April 26, 2013 § 12 Comments
Yesterday I went for a run along my usual route.
Around familiar corners and through the prettiest neighborhood I came across a car with a sticker on the back that said, “It takes a HUNTER to make a HUNTER!” and below, “Become a hunting mentor.”
In the backseat was a gigantic rubber turkey. I jumped, it looked so real.
I jumped and then I made a face.
A disgusted face.
I hate dead things and I really hate hunting.
I know all the usual reasons that people are pro-hunting.
- People hunt for their food; food that’s free from man-made “intervention.”
- Hunters aid our economy by millions through licenses and taxes and fees.
- Hunting is considered “conservation,” keeping populations of animals from becoming disproportionate.
- It “helps” the animals whose habitats have declined due to pesky humans taking over their land. We pesky humans are doing them a favor, because they’d suffer and die from not having access to foods that they’d normally find in their natural environment.
- Some people believe hunting is a healthy sport for families, because it keeps kids off of computers.
- And last, but not least, death is a part of life.
That last one, I know is true.
I’m a fair-minded kind of girl. If it floats your boat and you’re not hurting anyone (do animals count?), then go ahead and do it.
But I’m stuck on the killing part.
Isn’t killing bad?
Just now I fed my kids rolled up turkey slices with apples and crackers.
Kid A asked if turkey was ham, to which I responded, “No, turkey’s a bird. Ham is a pig.”
Kid B said, “So do they kill the pig to make the ham?”
“Um. Yes. Yes, they do.”
“So do we put the pig in the oven and bake it?”
“Um. Um. Yes. Yes, we do.”
And as I watched them eat their organically fed “healthy” turkey rolls I realize that I’m a hypocrite.
Must go now … off to defrost a chicken for dinner, whilst figuring out how I can live with myself.
I recognize that hunting and raising animals for human consumption are different processes. But it’s all killing, no matter how you slice it. Thoughts?
February 9, 2013 § 6 Comments
Sunday, February 10th, people the world over will be celebrating the 2013 Chinese New Year; the Year of the Snake.
I don’t much like snakes, but the Chinese believe that having one in your house is a good omen, because the snake will ensure that your family won’t starve. Snakes are wise and cunning, and apparently good mediators, who can make sure your family has plenty of food in this year (or any other for that matter).
My girls painted paper snakes in school decorating them with glittering, golden flowers. They ate home-made dumplings lovingly prepared by the mother of a Chinese friend, who also gifted them with a red envelope filled with a crisp one dollar bill; a gift of luck.
On Thursday, both girls wore red to represent happiness and luck as they marched in their preschool’s Chinese New Year Parade, and Sophie chose to wear her most glittering, golden skirt (a Chinese sign of wealth, a five-year-olds sign of fancy).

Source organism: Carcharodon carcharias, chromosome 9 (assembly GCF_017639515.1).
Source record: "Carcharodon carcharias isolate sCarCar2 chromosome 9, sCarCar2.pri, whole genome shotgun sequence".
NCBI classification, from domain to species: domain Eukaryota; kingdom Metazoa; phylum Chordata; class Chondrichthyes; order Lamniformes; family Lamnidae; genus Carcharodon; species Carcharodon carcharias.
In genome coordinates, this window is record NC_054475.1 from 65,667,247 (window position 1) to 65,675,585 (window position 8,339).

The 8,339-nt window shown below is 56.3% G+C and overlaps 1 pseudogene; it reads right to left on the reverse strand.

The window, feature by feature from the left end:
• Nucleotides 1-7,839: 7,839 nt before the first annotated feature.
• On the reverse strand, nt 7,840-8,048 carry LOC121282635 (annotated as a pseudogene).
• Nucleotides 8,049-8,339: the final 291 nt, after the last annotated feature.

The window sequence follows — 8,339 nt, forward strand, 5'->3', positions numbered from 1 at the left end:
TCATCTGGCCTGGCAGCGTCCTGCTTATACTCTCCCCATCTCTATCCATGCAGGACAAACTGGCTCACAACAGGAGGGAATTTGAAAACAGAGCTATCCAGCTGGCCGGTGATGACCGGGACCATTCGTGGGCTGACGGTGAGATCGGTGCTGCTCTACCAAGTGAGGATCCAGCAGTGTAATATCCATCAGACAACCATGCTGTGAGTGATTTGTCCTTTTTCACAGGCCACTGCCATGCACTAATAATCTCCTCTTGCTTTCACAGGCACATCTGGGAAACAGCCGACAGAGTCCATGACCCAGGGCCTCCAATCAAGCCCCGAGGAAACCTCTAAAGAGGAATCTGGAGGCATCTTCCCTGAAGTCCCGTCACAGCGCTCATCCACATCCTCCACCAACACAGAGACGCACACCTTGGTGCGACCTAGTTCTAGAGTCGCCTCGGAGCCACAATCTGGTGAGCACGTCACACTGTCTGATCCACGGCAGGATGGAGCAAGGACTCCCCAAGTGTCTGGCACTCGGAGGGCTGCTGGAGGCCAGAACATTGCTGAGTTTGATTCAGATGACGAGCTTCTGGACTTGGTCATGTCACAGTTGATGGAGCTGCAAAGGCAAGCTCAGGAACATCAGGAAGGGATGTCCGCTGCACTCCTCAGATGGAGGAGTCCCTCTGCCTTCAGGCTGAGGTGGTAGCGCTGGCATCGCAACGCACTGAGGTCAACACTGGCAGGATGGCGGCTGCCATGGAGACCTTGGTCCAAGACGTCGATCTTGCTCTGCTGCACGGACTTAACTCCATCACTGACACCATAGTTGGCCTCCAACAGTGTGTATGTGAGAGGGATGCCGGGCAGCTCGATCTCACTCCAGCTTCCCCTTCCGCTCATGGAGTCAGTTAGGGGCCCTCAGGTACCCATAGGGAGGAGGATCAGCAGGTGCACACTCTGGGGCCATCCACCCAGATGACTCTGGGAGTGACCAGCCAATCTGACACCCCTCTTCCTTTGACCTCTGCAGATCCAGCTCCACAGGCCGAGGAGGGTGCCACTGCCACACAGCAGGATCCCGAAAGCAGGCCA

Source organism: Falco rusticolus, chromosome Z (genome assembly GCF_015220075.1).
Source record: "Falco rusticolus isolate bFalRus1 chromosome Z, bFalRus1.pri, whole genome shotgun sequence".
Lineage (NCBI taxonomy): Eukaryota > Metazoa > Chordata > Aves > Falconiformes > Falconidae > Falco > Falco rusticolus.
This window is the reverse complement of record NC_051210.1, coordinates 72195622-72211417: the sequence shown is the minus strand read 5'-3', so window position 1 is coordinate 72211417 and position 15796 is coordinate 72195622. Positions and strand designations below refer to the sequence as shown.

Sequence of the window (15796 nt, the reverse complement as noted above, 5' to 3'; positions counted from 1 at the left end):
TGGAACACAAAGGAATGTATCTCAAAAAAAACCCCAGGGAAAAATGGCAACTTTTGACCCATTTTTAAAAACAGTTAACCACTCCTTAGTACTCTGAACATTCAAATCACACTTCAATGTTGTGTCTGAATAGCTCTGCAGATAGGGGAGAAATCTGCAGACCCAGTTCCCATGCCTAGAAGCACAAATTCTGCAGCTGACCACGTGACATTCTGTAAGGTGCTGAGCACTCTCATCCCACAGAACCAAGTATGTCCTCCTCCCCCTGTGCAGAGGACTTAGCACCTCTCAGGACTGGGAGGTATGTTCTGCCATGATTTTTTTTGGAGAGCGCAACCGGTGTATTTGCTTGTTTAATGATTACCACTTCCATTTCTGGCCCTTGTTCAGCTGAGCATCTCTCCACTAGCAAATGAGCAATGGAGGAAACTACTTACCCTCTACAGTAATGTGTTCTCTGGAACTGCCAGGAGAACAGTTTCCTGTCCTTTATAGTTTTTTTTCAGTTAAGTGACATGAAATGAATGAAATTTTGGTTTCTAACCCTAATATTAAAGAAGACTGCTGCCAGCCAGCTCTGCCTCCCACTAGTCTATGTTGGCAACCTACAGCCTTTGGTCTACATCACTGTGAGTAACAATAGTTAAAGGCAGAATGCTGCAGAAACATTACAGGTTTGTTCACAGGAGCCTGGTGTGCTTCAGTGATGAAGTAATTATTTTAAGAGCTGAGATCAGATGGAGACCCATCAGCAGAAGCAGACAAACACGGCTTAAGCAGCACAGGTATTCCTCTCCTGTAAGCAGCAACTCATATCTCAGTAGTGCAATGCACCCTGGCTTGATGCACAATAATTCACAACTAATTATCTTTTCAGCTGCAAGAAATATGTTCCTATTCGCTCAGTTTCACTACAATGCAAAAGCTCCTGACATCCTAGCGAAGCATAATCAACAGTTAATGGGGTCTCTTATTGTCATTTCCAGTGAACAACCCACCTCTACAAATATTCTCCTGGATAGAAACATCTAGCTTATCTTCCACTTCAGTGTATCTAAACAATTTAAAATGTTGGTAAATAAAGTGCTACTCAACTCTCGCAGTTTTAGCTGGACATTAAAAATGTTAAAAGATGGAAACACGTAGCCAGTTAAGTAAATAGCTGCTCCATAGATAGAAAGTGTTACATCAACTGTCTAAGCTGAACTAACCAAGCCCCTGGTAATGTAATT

All of the anticipation got me jazzed for another beginning to 2013, and if I’m honest, I could use a new start myself.
January 1st began with good intentions, but I lost sight over the following weeks.
Fresh starts. Cleaner homes. Better luck.
Happy New Year! Let’s try this again.
Did you know that Sunday is the Chinese New Year?
February 7, 2013 § 6 Comments
A short visit to my trusty M.D. spun me right around, straightened this girl out, and sent her back into the world with a clearer plan for a healthier day-to-day existence.
1. Too much stress is physically bad for the body.
i.e. Stress causes cortisol to raise, which can result in lovely cystic-like (face and neck) acne that five-year-olds can be trained to extract (though they won’t always coöperate when asked).
2. Too much coffee is helpful as an appetite suppressant, except that it has a short half-life, and if you’re already in an anxiety ridden state, added caffeine can increase said anxiety, which leads to impulsivity (of the bingy sort in my case, the liquid sort for alcoholics, etc.).
i.e. Afternoon Starbuck’s trips are fun, but polishing off three boxes of Girl Scout cookies in exactly two after-school afternoons is not. Afternoon coffee and impulsiveness must stop.
3. There is no pill in he world that will tell you that you are full, make you stop eating, or cause you to view sugary icing with repulsion.
i.e. Just don’t go near the “Make Your Own Box” of cookies located next to the salad bar at Whole Foods. In fact, avoid the grocery store altogether, but for once a week. Remember to always go with a list, and when you do go, adhere to the list at all costs.
4. Do the things you know that work, no matter how much you feel like ignoring them.
i.e. Move your body every day. i.e. Hug a kid instead of eating a pound of sugar. i.e. Count your calories. i.e. Use your brain.
5. Set boundaries with people who don’t care about your well-being.
i.e. Say, “No.” i.e. Don’t listen to the meanies.
6. Do what feels good as long as it doesn’t hurt anybody.